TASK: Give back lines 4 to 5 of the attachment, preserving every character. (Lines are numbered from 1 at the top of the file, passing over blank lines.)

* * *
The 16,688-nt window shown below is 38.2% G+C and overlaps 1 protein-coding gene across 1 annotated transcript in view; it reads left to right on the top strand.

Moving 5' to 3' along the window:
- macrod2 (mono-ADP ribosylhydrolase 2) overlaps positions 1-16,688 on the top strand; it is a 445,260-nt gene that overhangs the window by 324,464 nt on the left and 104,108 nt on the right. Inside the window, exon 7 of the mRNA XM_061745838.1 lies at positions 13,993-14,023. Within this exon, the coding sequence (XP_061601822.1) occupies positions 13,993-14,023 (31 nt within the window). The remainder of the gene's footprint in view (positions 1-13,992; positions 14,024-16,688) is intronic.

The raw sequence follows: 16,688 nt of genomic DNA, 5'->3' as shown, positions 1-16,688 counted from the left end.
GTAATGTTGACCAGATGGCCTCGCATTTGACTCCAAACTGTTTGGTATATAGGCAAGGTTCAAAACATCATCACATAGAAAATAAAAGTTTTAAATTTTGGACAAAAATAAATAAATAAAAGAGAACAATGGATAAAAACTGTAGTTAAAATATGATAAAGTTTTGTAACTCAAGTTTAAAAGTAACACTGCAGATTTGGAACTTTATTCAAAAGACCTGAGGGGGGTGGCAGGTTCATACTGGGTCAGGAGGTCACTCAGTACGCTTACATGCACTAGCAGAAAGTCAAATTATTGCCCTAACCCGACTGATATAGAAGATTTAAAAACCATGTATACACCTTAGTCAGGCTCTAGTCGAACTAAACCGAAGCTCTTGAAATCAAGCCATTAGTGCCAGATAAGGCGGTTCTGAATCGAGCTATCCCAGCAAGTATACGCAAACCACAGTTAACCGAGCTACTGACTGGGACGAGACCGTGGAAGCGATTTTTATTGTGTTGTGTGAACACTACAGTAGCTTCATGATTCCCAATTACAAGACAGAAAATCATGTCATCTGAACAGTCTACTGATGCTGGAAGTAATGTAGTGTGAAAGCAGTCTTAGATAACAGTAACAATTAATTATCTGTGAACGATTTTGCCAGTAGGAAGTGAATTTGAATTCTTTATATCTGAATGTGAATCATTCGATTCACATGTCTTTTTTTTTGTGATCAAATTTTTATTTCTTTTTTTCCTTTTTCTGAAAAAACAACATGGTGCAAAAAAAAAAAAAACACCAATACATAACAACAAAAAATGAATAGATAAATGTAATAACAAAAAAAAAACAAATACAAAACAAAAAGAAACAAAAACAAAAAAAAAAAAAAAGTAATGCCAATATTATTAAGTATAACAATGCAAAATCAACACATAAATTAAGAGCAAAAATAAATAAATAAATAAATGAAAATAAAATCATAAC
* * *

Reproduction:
The raw sequence follows: 16,688 nt of genomic DNA, 5'->3' as shown, positions 1-16,688 counted from the left end.
GTAATGTTGACCAGATGGCCTCGCATTTGACTCCAAACTGTTTGGTATATAGGCAAGGTTCAAAACATCATCACATAGAAAATAAAAGTTTTAAATTTTGGACAAAAATAAATAAATAAAAGAGAACAATGGATAAAAACTGTAGTTAAAATATGATAAAGTTTTGTAACTCAAGTTTAAAAGTAACACTGCAGATTTGGAACTTTATTCAAAAGACCTGAGGGGGGTGGCAGGTTCATACTGGGTCAGGAGGTCACTCAGTACGCTTACATGCACTAGCAGAAAGTCAAATTATTGCCCTAACCCGACTGATATAGAAGATTTAAAAACCATGTATACACCTTAGTCAGGCTCTAGTCGAACTAAACCGAAGCTCTTGAAATCAAGCCATTAGTGCCAGATAAGGCGGTTCTGAATCGAGCTATCCCAGCAAGTATACGCAAACCACAGTTAACCGAGCTACTGACTGGGACGAGACCGTGGAAGCGATTTTTATTGTGTTGTGTGAACACTACAGTAGCTTCATGATTCCCAATTACAAGACAGAAAATCATGTCATCTGAACAGTCTACTGATGCTGGAAGTAATGTAGTGTGAAAGCAGTCTTAGATAACAGTAACAATTAATTATCTGTGAACGATTTTGCCAGTAGGAAGTGAATTTGAATTCTTTATATCTGAATGTGAATCATTCGATTCACATGTCTTTTTTTTTGTGATCAAATTTTTATTTCTTTTTTTCCTTTTTCTGAAAAAACAACATGGTGCAAAAAAAAAAAAAACACCAATACATAACAACAAAAAATGAATAGATAAATGTAATAACAAAAAAAAAACAAATACAAAACAAAAAGAAACAAAAACAAAAAAAAAAAAAAAGTAATGCCAATATTATTAAGTATAACAATGCAAAATCAACACATAAATTAAGAGCAAAAATAAATAAATAAATAAATGAAAATAAAATCATAAC